web analytics
May 28, 2015 / 10 Sivan, 5775
At a Glance
Judaism
Sponsored Post


The Parameters Of Justice

Fathers shall not be put to death for their children, nor children put to death for their fathers -- how is that compatible with the idea that children may suffer for the sins of their parents?
Lord Rabbi Jonathan Sacks

Lord Rabbi Jonathan Sacks

The Talmud (Makkot 24a) raises the obvious question. If Ezekiel is correct, what then happens to the idea of children being punished to the third and fourth generation? Its answer is astonishing:

Said Rabi Jose ben Hanina: “Our master Moses pronounced four [adverse] sentences on Israel, but four prophets came and revoked them … Moses said, ‘He punishes the children and their children for the sin of the fathers to the third and fourth generation.’ Ezekiel came and declared: ‘The soul that sins is the one who will die.’ ”

Moses decreed, Ezekiel came and annulled the decree! Clearly the matter cannot be that simple. After all, it was not Moses who decreed this, but God Himself. What do the sages mean?

I think they mean this: the concept of perfect justice is beyond human understanding, for the reasons already given. We can never fully know the degree of guilt. Nor can we know the full extent of responsibility. The Mishnah in Sanhedrin 4:5 says that a witness in capital cases was solemnly warned that if, by false testimony, a person was wrongly sentenced to death, he, the witness, “is held responsible for his [the accused’s] blood and the blood of his [potential] descendants until the end of time.” Nor, when we speak of Providence, is it always possible to distinguish punishment from natural consequence. A drug-addicted mother gives birth to a drug-addicted child. A violent father is assaulted by his violent son. Is this retribution or genetics or environmental influence? When it comes to Divine, as opposed to human, justice, we can never reach beyond the most rudimentary understanding – if that.

Two things are clear from God’s words to Moses. First, He is a God of compassion but also of justice – since without justice, there is anarchy, but without compassion, there is neither humanity nor hope. Second, in the tension between these two values, God’s compassion vastly exceeds His justice. The former is forever (“to thousands [of generations]”). The latter is confined to the lifetime of the sinner: the “third and fourth generation” (grandchildren and great-grandchildren) are the limits of posterity one can expect to see in a human lifetime.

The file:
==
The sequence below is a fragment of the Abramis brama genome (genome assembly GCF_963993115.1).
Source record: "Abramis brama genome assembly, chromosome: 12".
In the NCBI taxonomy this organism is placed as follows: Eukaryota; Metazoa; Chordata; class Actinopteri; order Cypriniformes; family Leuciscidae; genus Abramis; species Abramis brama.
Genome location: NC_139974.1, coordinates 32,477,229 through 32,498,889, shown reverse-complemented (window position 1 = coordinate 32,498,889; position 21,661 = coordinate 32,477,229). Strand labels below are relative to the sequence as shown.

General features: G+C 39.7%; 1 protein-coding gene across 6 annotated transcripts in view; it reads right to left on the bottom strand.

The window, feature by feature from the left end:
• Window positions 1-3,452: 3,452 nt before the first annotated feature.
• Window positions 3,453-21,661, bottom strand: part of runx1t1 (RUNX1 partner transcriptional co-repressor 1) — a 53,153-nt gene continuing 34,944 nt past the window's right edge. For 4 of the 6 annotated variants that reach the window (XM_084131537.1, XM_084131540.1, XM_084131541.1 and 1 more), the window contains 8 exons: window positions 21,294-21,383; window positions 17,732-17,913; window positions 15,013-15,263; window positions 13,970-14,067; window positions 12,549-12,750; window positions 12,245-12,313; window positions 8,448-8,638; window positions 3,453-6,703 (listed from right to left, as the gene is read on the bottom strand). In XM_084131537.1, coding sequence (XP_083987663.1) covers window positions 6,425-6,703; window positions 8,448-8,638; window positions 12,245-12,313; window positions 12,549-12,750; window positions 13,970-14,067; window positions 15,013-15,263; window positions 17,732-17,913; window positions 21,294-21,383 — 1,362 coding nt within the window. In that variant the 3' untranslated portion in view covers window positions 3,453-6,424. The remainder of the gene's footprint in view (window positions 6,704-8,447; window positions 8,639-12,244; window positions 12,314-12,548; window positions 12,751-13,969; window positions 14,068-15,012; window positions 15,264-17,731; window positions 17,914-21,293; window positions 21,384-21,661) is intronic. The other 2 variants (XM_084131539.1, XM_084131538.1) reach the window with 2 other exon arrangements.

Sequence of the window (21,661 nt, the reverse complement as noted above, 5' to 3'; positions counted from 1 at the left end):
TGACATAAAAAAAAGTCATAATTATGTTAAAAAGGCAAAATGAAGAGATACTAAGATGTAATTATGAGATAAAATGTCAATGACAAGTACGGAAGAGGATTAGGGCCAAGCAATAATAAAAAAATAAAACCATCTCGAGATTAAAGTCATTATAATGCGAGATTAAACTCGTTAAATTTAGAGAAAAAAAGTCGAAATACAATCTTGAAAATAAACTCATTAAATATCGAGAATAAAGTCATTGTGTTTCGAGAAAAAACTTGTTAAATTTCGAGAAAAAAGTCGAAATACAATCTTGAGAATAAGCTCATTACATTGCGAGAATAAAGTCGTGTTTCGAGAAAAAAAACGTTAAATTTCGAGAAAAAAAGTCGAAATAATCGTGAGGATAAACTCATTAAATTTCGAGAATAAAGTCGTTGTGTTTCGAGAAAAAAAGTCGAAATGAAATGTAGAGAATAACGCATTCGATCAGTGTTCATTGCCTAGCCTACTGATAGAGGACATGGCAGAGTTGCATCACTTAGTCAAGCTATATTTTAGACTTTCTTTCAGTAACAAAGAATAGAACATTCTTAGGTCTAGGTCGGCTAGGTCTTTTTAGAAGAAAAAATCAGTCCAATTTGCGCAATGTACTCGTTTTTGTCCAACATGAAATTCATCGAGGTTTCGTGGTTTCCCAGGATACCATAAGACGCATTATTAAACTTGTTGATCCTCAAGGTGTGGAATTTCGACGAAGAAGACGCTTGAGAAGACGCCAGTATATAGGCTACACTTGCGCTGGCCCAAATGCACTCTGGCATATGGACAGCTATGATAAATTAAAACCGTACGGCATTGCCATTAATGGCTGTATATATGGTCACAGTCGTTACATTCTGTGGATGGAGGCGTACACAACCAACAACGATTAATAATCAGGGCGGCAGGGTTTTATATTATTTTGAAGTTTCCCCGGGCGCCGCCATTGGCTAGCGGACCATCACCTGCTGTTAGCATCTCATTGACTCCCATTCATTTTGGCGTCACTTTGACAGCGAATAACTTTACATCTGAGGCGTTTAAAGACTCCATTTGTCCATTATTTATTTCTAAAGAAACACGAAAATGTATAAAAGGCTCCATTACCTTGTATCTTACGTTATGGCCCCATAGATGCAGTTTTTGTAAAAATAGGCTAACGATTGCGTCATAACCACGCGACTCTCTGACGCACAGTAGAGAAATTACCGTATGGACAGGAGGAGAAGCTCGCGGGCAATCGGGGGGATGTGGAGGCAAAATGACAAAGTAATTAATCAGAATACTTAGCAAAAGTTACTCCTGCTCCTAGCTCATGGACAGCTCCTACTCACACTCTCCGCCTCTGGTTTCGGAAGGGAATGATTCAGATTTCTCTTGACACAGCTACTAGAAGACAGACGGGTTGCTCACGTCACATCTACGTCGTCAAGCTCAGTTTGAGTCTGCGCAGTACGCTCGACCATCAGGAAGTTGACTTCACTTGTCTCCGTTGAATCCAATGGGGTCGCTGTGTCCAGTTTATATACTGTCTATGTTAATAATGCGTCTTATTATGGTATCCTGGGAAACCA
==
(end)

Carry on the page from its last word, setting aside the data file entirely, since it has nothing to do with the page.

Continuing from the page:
What Jeremiah and Ezekiel are talking about is something else. They were speaking about the fate of the nation. Both lived and worked at the time of the Babylonian exile. They were fighting a mood of despair among the people. “What can we do? We are being punished for the sins of our forefathers.” Not so, said the prophets. Each generation holds its destiny in its own hands. Repent, and you will be forgiven, whatever the sins of the past – yours or those who came before you.

Justice is a complex phenomenon, Divine justice infinitely more so. One thing, however, is clear. When it comes to human justice, Moses, Jeremiah and Ezekiel all agree that children may not be punished for the sins of their parents. Vicarious punishment is simply unjust.

About the Author: Rabbi Lord Jonathan Sacks, former chief rabbi of the British Commonwealth, is the author of many books of Jewish thought, most recently “The Great Partnership: Science, Religion, and the Search for Meaning.”


If you don't see your comment after publishing it, refresh the page.